Hepatitis C Screening Keeps Your Liver Healthy

Is your liver healthy? You may never know you have hepatitis unless you are tested. 

What Is Hepatitis?

May is Hepatitis Awareness Month. Hepatitis means inflammation of the liver. The liver is a vital organ that processes nutrients, filters the blood and fights infections. When the liver is inflamed or damaged, its functions can be affected. 

Hepatitis is most often caused by a virus. In the United States, the most common types of viral hepatitis are hepatitis A, hepatitis B and hepatitis C. Although all types of viral hepatitis can cause similar symptoms, they are spread in different ways, have different treatments, and some are more serious than others.

Hepatitis C

Hepatitis C is a viral infection caused by the hepatitis C virus (HCV) and primarily affects the liver. 

Hepatitis is spread when a person comes into contact with blood from an infected person. Most people who get infected with hepatitis C will develop a chronic infection. Left untreated, chronic hepatitis C can cause liver disease, liver failure, liver cancer and even death.

Symptoms of Hepatitis C

People can live with hepatitis C without having symptoms or feeling sick. If symptoms occur, they may include:

  • Yellow skin or eyes (jaundice)
  • Loss of appetite
  • Upset stomach/stomach pain
  • Fever
  • Dark urine
  • Joint pain
  • Feeling tired

Who Should Get Tested for Hepatitis C?

The Centers for Disease Control and Prevention (CDC) recommends all adults who meet these criteria get tested:

  • Are 18 years of age and older 
  • Are pregnant (get tested during each pregnancy)
  • Currently inject drugs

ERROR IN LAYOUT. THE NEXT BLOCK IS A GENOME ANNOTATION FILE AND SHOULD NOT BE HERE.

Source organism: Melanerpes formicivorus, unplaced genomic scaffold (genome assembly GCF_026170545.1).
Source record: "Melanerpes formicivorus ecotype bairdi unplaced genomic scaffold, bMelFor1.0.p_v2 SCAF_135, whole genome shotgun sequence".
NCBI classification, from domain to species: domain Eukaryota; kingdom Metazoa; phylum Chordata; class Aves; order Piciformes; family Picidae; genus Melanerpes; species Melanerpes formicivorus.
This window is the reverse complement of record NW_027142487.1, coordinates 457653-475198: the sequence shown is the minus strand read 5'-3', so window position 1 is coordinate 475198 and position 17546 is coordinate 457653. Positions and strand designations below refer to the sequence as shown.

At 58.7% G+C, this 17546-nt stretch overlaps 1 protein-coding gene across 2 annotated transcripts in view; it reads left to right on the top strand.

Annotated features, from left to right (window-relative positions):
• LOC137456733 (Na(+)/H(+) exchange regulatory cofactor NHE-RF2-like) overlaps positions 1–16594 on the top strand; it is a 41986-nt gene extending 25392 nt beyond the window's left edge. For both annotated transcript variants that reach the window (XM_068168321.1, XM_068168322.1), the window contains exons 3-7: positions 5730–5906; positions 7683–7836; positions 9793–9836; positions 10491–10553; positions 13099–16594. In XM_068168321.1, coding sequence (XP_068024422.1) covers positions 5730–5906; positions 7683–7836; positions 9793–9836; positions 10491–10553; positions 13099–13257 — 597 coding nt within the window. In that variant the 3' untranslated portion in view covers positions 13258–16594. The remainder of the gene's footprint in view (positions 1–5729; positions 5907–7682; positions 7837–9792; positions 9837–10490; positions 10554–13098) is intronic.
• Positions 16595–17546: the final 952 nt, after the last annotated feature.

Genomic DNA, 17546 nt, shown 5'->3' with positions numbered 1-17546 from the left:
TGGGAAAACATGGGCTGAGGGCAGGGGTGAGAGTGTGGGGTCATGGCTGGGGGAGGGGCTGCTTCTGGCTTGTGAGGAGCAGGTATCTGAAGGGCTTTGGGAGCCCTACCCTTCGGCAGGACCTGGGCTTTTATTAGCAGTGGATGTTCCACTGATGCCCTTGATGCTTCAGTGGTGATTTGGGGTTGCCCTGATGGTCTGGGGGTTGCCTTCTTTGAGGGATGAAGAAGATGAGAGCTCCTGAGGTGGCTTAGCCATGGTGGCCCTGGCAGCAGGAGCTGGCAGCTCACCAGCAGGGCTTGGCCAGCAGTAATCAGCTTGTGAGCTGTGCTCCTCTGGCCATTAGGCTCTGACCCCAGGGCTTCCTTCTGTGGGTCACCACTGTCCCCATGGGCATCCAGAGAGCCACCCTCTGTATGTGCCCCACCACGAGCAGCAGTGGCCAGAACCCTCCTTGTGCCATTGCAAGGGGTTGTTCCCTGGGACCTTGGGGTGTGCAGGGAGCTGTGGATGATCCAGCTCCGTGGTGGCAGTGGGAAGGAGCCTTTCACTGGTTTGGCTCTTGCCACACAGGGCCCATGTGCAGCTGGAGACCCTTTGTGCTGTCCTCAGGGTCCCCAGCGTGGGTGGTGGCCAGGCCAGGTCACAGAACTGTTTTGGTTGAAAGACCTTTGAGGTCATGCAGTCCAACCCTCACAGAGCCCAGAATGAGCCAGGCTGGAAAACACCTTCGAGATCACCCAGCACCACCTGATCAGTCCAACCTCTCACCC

• Are living with HIV
  • Received donated blood or organs before July 1992

Getting Tested for Hepatitis C

A blood test, called a hepatitis C antibody test, can tell if you have been infected with HCV – either recently or in the past. If you have a positive antibody test, another confirmatory test is needed to tell if you are still infected or if you and cleared the virus on your own. 

Hepatitis C Can Be Cured

Getting tested for hepatitis C is important to find out if you are infected and get lifesaving treatment. Treatments are available that can cure most people in 8 to 12 weeks.

Reducing the Risk for Hepatitis C 

Although there is no vaccine to prevent hepatitis C, there are ways to reduce the risk of becoming infected:

  • Avoid sharing or reusing needles, syringes or any other equipment used to prepare and inject drugs, steroids, hormones or other substances
  • Do not use personal items that may have come into contact with another person’s blood such as glucose monitors, razors, nail clippers or toothbrushes
  • Do not get tattoos or body piercings from an unlicensed professional or facility

Hepatitis C Care at University Health

Ask your primary care provider about viral hepatitis C testing.

Subscribe icon
Get healthy living and wellness information, recipes and patient stories from University Health.

Tell us your patient story

Share your inspiring personal story of hope and healing at University Health.